1. Higher specifications. They must operate in much greater temperature and weather ranges. This causes the components to need to be much more rugged.
      2. Higher damage resistance needed. If you toy brea

    • by dcw3 (649211)

      That's just an ignorant commentary. You're either trolling or have no idea WTF military requirements are like. Go get an education.

    • by jon3k (691256)
      Link please. Needs 3+ mile range, fly in 40mph sustained winds, fly for 50 minutes, weigh 5 lbs, have GPS, 1080p video streaming, 256bit encryption, infrared camera and touch based control system that allows flying by waypoint. Please show me the 'several companies" that sells these for "a few hundred $$".
  • I'm all happy when my hexacopter gets me 10 minutes in the air!
  • Only 5 pounds?

    How are you gonna deploy a reinforced squad of X-Com operatives [ufopaedia.org] from that?

  • Where can we see the price?

    (forgive my incompetence if it is easily found)
  • Flying drones outside of visual range is illegal where I live, so I would not be able to say anything if I was to have have seen HD footage filmed from a home-built fixed wing drone that has flown on autopilot for 60 minutes, at 60km/hr and then landed back at the starting point entirely on autopilot.

    • Recording HD video on a Quadcopter for later transfer after landing (using a Hero camera for example) is much easier than sending HD video back to the operator in real time from 3 miles away. In fact an HD video link with a range of more than 100 feet is not a hobby-level device. I would expect the military version to be encrypted as well (our guys don't want the other guys to see what we are looking at).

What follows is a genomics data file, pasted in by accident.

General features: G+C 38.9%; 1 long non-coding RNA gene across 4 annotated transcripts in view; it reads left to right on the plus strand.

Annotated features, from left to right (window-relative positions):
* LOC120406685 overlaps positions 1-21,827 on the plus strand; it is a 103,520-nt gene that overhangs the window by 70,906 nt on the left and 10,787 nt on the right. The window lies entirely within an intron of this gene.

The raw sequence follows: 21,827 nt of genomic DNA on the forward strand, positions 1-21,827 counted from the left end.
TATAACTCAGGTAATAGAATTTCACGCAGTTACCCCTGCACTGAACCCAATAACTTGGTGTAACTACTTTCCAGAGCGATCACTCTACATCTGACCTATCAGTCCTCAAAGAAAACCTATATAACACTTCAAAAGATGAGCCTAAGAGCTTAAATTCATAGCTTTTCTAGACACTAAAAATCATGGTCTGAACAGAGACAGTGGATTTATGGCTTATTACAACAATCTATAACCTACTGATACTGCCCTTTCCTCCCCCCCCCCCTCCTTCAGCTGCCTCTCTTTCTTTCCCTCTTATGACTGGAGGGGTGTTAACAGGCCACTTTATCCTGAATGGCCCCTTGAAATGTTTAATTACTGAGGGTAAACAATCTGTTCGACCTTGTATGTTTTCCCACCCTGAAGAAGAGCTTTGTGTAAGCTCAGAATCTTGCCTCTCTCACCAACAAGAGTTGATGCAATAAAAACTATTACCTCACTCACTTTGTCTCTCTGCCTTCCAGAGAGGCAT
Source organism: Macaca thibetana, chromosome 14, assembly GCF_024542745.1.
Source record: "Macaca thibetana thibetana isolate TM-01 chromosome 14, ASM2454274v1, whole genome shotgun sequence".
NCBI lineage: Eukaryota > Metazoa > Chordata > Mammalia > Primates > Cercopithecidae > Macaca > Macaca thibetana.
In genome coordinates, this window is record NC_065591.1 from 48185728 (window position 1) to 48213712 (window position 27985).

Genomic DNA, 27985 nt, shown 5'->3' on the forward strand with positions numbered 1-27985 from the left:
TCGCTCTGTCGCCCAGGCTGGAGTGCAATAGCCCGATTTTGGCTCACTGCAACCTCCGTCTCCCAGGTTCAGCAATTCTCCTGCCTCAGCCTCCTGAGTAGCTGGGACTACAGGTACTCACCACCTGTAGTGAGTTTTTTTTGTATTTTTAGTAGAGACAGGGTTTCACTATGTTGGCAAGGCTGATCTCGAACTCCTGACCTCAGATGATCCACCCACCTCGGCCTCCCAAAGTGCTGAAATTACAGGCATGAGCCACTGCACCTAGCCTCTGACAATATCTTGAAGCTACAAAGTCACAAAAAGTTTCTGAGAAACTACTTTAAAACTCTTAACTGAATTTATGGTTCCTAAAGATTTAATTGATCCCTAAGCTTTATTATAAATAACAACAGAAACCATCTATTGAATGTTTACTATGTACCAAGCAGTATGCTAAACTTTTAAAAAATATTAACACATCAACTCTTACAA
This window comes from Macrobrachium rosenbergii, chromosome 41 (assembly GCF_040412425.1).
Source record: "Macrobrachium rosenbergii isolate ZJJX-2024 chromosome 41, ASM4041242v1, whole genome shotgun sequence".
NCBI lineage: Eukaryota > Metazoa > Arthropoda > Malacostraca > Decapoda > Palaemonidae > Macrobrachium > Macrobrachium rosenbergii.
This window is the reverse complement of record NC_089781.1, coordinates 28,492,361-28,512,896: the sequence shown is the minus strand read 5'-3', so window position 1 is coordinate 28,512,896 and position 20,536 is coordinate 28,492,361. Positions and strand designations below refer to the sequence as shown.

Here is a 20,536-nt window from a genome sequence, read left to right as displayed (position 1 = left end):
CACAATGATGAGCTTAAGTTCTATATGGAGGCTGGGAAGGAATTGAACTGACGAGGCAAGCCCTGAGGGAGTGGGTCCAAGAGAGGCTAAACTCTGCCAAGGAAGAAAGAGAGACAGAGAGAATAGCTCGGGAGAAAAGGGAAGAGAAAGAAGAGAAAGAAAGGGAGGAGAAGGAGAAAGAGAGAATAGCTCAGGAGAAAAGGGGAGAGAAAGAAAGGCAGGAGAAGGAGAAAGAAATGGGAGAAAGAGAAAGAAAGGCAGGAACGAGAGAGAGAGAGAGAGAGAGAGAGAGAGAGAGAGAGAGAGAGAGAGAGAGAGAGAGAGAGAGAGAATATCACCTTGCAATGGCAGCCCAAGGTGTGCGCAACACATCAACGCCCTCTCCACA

• It can stay in the air for almost an hour?!? My ARDrone battery lasts for about 1/5 of that time. If possible, I'd happily pay a bit extra for a longer lasting battery for my flyer.
  • I've been watching for the unmanned aerial technology to develop sufficiently so they could eliminate TV helicopters from the Tour de France and other televised bicycle races, before the inevitable flaming crash, and also so that the energy use is more in line with what the riders are outputting. With a UAV they could also eliminate those pesky motorcycles (not all of them, just the TV ones the riders draft off of) and get some great new angles.

    Now, if we eliminate the team cars and replace them with slight

  • Would be the likely market for these I think.

    50 Minutes and 3 miles doesn't really sound like enough time or distance for military or police operations really.

    However if you know of some celebrities sunbathing nude in a secure compound...

    Fits into a backpack eh? So you can sneak right up to the edge of someones property to launch, get all the shots you need to hit pay dirt, and get out before anyone can locate you. Privacy folks are going to have a field day with this... Or high end gated communities with s

    • Quad 'Rotor Online Watchers...otherwise known as crows.
    • by jon3k (691256)

      50 Minutes and 3 miles doesn't really sound like enough time or distance for military or police operations really.

      Huh? 50 minutes is an insanely long time for a 5lb quad copter and 3+ miles is a fantastic distance. Most consumer grade multicopters use 2200ish mAh batteries and fly for about TEN MINUTES. When would police ever be 3 miles from something? What possible purpose would an infrared camera serve for the paparazzi? There are MUCH better MUCH cheaper alternatives for the paparazzi.

  • Really. Don't post that it's expensive and then not list the price.

A LISP programmer knows the value of everything, but the cost of nothing. -- Alan Perlis